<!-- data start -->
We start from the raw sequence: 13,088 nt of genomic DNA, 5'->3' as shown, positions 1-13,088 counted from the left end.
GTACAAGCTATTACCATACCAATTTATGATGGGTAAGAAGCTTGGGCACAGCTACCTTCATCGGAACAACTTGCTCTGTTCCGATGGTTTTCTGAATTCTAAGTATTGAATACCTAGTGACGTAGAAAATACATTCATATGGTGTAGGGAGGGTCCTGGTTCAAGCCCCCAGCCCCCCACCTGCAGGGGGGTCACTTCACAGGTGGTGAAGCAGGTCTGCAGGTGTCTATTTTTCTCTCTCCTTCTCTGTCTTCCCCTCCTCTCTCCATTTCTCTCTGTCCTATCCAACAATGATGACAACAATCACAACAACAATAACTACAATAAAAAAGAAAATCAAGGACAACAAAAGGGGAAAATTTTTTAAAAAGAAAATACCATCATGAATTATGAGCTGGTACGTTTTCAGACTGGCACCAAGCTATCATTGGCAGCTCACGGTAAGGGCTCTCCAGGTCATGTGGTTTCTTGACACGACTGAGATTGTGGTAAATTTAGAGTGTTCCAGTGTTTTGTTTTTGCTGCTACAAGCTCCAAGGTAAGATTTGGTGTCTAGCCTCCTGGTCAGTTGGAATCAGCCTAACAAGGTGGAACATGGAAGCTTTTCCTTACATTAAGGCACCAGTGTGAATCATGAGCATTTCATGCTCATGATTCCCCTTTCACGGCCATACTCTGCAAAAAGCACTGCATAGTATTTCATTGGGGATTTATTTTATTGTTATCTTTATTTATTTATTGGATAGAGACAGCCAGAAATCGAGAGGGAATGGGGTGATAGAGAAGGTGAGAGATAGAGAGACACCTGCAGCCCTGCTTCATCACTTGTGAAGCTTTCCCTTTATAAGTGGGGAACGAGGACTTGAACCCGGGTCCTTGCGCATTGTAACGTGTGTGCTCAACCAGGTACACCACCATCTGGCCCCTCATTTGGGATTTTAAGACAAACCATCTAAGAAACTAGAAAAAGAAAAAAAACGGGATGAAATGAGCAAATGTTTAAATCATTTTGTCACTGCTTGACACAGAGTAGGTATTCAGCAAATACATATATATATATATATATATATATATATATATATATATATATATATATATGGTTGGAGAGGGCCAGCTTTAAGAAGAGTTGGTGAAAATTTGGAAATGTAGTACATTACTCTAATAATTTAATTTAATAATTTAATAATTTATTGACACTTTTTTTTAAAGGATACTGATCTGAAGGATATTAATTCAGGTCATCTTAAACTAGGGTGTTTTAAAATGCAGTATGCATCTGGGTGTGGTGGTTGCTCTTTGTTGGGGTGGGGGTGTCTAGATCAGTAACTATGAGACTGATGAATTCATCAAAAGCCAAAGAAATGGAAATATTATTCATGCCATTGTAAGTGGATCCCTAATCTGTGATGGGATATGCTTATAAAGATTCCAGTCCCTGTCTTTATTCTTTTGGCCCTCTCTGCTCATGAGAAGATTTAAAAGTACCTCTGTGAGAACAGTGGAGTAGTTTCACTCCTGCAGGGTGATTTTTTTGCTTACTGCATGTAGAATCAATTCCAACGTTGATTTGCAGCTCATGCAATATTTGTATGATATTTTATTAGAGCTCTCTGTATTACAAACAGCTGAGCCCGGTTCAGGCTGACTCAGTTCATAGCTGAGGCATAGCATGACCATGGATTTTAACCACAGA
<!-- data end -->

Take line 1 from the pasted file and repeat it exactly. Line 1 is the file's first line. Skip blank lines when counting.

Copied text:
We start from the raw sequence: 13,088 nt of genomic DNA, 5'->3' as shown, positions 1-13,088 counted from the left end.